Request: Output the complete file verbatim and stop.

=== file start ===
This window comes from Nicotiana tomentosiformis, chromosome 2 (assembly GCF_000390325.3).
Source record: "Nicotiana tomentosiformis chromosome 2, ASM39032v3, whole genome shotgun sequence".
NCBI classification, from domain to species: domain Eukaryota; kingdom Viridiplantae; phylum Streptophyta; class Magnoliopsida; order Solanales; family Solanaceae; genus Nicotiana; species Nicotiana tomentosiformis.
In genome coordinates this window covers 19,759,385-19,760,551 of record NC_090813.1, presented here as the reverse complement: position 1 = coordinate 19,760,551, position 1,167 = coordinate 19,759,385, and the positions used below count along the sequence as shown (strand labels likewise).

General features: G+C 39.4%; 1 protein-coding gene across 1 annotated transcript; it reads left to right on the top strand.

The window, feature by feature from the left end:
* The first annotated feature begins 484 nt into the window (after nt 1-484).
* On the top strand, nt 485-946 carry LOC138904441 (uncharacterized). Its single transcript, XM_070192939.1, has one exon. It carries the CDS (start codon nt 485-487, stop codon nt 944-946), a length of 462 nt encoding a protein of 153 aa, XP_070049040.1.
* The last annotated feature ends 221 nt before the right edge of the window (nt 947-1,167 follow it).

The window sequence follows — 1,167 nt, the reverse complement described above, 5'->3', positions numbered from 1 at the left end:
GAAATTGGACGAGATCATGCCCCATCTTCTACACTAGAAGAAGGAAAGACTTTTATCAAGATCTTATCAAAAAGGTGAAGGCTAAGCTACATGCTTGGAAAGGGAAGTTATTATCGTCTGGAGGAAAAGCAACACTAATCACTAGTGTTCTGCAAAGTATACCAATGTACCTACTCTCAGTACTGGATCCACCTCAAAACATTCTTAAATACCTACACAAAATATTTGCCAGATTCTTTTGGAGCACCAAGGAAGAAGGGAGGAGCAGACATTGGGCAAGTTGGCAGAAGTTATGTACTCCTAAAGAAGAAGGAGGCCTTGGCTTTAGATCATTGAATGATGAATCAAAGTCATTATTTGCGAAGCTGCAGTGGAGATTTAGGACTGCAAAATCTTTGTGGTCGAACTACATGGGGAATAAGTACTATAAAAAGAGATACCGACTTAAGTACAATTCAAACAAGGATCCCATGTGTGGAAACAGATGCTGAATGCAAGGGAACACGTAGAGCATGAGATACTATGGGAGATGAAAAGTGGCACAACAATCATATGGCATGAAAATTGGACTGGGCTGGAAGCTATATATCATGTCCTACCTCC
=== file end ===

This window comes from Nicotiana tomentosiformis, chromosome 2 (assembly GCF_000390325.3).
Source record: "Nicotiana tomentosiformis chromosome 2, ASM39032v3, whole genome shotgun sequence".
NCBI classification, from domain to species: domain Eukaryota; kingdom Viridiplantae; phylum Streptophyta; class Magnoliopsida; order Solanales; family Solanaceae; genus Nicotiana; species Nicotiana tomentosiformis.
In genome coordinates this window covers 19,759,385-19,760,551 of record NC_090813.1, presented here as the reverse complement: position 1 = coordinate 19,760,551, position 1,167 = coordinate 19,759,385, and the positions used below count along the sequence as shown (strand labels likewise).

General features: G+C 39.4%; 1 protein-coding gene across 1 annotated transcript; it reads left to right on the top strand.

The window, feature by feature from the left end:
* The first annotated feature begins 484 nt into the window (after nt 1-484).
* On the top strand, nt 485-946 carry LOC138904441 (uncharacterized). Its single transcript, XM_070192939.1, has one exon. It carries the CDS (start codon nt 485-487, stop codon nt 944-946), a length of 462 nt encoding a protein of 153 aa, XP_070049040.1.
* The last annotated feature ends 221 nt before the right edge of the window (nt 947-1,167 follow it).

The window sequence follows — 1,167 nt, the reverse complement described above, 5'->3', positions numbered from 1 at the left end:
GAAATTGGACGAGATCATGCCCCATCTTCTACACTAGAAGAAGGAAAGACTTTTATCAAGATCTTATCAAAAAGGTGAAGGCTAAGCTACATGCTTGGAAAGGGAAGTTATTATCGTCTGGAGGAAAAGCAACACTAATCACTAGTGTTCTGCAAAGTATACCAATGTACCTACTCTCAGTACTGGATCCACCTCAAAACATTCTTAAATACCTACACAAAATATTTGCCAGATTCTTTTGGAGCACCAAGGAAGAAGGGAGGAGCAGACATTGGGCAAGTTGGCAGAAGTTATGTACTCCTAAAGAAGAAGGAGGCCTTGGCTTTAGATCATTGAATGATGAATCAAAGTCATTATTTGCGAAGCTGCAGTGGAGATTTAGGACTGCAAAATCTTTGTGGTCGAACTACATGGGGAATAAGTACTATAAAAAGAGATACCGACTTAAGTACAATTCAAACAAGGATCCCATGTGTGGAAACAGATGCTGAATGCAAGGGAACACGTAGAGCATGAGATACTATGGGAGATGAAAAGTGGCACAACAATCATATGGCATGAAAATTGGACTGGGCTGGAAGCTATATATCATGTCCTACCTCC